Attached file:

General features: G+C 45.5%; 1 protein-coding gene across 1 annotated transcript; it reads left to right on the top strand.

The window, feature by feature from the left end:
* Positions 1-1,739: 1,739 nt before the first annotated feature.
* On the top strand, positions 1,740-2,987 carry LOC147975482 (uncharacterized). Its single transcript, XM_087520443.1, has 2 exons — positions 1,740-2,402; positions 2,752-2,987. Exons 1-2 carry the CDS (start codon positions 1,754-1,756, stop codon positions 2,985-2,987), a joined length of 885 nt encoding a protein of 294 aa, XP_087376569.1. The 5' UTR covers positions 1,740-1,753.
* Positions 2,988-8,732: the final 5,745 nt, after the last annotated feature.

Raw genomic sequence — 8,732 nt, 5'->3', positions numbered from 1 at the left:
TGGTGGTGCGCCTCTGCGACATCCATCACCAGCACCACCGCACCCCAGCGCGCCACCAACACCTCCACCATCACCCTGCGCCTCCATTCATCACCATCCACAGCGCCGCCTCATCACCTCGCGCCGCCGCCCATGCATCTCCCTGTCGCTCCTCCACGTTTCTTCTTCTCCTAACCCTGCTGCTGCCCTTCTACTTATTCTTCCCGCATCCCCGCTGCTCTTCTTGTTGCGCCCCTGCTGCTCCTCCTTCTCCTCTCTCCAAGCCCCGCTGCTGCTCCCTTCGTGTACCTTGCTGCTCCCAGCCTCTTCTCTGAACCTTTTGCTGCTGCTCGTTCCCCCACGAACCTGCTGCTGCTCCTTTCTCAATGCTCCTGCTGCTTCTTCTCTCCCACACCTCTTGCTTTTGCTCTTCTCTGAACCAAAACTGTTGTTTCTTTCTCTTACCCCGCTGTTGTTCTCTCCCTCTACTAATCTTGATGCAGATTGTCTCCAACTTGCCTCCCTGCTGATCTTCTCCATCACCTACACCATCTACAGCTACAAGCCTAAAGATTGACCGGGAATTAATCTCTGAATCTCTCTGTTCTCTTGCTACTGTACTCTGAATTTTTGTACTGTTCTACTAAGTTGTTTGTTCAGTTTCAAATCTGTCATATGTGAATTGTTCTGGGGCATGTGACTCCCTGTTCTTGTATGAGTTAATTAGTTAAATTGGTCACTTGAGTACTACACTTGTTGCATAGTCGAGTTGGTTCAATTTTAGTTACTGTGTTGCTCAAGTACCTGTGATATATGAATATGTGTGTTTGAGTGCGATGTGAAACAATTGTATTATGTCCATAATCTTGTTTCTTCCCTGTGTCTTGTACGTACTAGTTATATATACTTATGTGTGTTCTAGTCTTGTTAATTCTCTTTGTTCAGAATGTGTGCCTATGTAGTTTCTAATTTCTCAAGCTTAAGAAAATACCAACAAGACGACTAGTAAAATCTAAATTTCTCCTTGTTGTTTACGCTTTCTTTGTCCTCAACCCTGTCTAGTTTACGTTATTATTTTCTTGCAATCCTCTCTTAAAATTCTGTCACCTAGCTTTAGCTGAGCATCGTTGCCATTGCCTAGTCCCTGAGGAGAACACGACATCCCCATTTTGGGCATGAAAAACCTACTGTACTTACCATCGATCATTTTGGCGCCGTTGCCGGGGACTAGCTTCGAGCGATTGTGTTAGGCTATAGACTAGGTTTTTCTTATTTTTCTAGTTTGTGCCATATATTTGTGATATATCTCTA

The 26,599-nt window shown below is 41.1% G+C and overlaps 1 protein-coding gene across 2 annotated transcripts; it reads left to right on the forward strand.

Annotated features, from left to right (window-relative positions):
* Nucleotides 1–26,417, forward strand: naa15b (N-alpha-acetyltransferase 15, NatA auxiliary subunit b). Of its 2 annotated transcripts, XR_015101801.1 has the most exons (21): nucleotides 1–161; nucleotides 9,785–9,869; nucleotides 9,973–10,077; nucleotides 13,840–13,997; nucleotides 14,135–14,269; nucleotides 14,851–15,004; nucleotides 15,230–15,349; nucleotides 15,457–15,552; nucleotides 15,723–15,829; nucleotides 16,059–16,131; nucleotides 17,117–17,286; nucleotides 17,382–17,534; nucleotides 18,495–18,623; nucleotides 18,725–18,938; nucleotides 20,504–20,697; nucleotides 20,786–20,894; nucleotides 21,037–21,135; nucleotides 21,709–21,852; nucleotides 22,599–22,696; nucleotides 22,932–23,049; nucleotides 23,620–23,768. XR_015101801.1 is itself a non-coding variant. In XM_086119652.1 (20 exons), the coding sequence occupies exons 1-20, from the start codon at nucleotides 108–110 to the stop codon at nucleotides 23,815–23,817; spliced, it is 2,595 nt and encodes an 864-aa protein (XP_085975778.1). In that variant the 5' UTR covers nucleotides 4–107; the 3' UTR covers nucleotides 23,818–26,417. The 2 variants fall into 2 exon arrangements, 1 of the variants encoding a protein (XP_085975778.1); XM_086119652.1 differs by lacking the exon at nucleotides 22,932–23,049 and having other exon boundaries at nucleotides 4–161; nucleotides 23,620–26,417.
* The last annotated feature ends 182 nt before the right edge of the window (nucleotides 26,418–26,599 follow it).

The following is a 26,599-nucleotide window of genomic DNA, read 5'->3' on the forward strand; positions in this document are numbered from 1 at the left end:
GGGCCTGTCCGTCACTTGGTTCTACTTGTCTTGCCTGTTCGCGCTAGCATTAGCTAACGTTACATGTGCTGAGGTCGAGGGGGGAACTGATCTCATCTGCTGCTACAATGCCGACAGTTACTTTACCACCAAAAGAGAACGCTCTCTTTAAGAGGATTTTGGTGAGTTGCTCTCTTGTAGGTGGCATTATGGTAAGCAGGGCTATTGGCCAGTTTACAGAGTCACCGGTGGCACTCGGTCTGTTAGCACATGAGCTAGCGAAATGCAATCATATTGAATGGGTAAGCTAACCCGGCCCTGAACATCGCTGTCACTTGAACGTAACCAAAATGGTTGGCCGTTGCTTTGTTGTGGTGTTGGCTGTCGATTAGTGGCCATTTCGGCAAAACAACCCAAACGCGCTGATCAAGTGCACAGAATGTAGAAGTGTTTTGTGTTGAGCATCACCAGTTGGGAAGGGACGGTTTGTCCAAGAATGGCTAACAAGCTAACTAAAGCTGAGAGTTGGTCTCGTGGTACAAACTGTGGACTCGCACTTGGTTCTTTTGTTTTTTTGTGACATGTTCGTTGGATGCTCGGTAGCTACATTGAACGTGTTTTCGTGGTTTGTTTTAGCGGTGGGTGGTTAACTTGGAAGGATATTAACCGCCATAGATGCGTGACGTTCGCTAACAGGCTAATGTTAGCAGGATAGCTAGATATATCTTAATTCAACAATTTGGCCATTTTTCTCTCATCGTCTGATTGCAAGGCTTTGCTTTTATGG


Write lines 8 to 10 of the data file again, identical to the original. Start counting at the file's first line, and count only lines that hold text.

The 26,599-nt window shown below is 41.1% G+C and overlaps 1 protein-coding gene across 2 annotated transcripts; it reads left to right on the forward strand.

Annotated features, from left to right (window-relative positions):
* Nucleotides 1–26,417, forward strand: naa15b (N-alpha-acetyltransferase 15, NatA auxiliary subunit b). Of its 2 annotated transcripts, XR_015101801.1 has the most exons (21): nucleotides 1–161; nucleotides 9,785–9,869; nucleotides 9,973–10,077; nucleotides 13,840–13,997; nucleotides 14,135–14,269; nucleotides 14,851–15,004; nucleotides 15,230–15,349; nucleotides 15,457–15,552; nucleotides 15,723–15,829; nucleotides 16,059–16,131; nucleotides 17,117–17,286; nucleotides 17,382–17,534; nucleotides 18,495–18,623; nucleotides 18,725–18,938; nucleotides 20,504–20,697; nucleotides 20,786–20,894; nucleotides 21,037–21,135; nucleotides 21,709–21,852; nucleotides 22,599–22,696; nucleotides 22,932–23,049; nucleotides 23,620–23,768. XR_015101801.1 is itself a non-coding variant. In XM_086119652.1 (20 exons), the coding sequence occupies exons 1-20, from the start codon at nucleotides 108–110 to the stop codon at nucleotides 23,815–23,817; spliced, it is 2,595 nt and encodes an 864-aa protein (XP_085975778.1). In that variant the 5' UTR covers nucleotides 4–107; the 3' UTR covers nucleotides 23,818–26,417. The 2 variants fall into 2 exon arrangements, 1 of the variants encoding a protein (XP_085975778.1); XM_086119652.1 differs by lacking the exon at nucleotides 22,932–23,049 and having other exon boundaries at nucleotides 4–161; nucleotides 23,620–26,417.